The next version of Microsoft Windows, codename Vista, née Longhorn, is currently in the beta phase and the release notes for Beta 1[i] contains the following section:
Infrared (IrDA) Devices: There are known issues with IrDA devices. There are no workarounds at this time. These issues include the following:
• When you transfer files using an IrDA device, they are saved in C:\Users\Default User\Desktop instead of the desktop for your account.
• Certain devices can take up to 20 minutes to discover each other.
• Certain IrDA device drivers cannot be uninstalled successfully.
• Certain IrDA devices can cause the system to stop responding for up to 40 seconds if the infrared transmission is interrupted.
I presume that it’s intended that these problems will be fixed before its release. There are also two other sets of issues, firstly those listed in the Knowledge Base (see my summary[ii]), and secondly a set of issue that are not listed but have been experienced in the wild. It would be unfortunate if any serious issues not listed in the release notes were not fixed at the same time. I thought it would be helpful to write a quick document noting what issues I experience most often that cause me problems, or have had reports of that cause serious problems.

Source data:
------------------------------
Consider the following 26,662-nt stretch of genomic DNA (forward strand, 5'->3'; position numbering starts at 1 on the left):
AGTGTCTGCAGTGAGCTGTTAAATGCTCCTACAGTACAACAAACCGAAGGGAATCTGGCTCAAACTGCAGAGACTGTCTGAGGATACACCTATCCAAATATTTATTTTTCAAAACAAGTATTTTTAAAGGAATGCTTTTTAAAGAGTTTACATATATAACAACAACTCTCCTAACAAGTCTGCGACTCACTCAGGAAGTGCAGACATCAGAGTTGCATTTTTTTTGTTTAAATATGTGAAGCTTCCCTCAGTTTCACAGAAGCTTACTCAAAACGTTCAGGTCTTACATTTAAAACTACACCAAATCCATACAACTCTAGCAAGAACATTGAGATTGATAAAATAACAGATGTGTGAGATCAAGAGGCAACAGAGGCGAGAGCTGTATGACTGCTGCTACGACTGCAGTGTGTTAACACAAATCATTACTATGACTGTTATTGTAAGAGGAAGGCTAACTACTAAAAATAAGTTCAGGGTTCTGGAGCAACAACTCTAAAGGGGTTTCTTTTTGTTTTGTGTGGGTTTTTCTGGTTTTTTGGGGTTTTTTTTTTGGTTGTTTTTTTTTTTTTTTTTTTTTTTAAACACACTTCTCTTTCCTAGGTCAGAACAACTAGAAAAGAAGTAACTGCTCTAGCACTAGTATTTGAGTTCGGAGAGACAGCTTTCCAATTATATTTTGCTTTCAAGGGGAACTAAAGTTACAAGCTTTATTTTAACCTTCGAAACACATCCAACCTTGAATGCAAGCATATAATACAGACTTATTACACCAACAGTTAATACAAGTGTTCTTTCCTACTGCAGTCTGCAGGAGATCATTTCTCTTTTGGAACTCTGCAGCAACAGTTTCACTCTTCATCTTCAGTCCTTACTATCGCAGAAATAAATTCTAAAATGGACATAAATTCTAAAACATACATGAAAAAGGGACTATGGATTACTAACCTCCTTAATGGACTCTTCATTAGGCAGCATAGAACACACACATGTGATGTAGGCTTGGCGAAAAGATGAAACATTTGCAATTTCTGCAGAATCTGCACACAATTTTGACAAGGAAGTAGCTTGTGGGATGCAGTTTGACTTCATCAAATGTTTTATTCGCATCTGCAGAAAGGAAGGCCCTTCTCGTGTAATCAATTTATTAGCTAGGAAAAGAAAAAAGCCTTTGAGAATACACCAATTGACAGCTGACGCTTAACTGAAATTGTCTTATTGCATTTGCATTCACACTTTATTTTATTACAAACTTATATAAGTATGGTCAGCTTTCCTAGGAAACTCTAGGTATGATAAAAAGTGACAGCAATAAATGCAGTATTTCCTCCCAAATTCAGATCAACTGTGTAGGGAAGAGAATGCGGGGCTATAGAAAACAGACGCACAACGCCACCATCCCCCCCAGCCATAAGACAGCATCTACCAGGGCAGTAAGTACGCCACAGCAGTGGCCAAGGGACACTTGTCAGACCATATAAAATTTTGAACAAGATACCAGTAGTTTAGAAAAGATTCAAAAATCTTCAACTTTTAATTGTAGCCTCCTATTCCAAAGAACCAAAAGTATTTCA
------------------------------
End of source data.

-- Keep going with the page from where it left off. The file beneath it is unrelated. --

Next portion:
I list the issues below, giving a severity in the title and in the description note any overlap with any release note or KB issue. I focus here on the stack alone but there are apparently also some issues in the Wireless Link/Infrared Monitor application (including two in the KB), but I haven’t investigated it thoroughly enough, and the error messages produced are not generally very illuminating.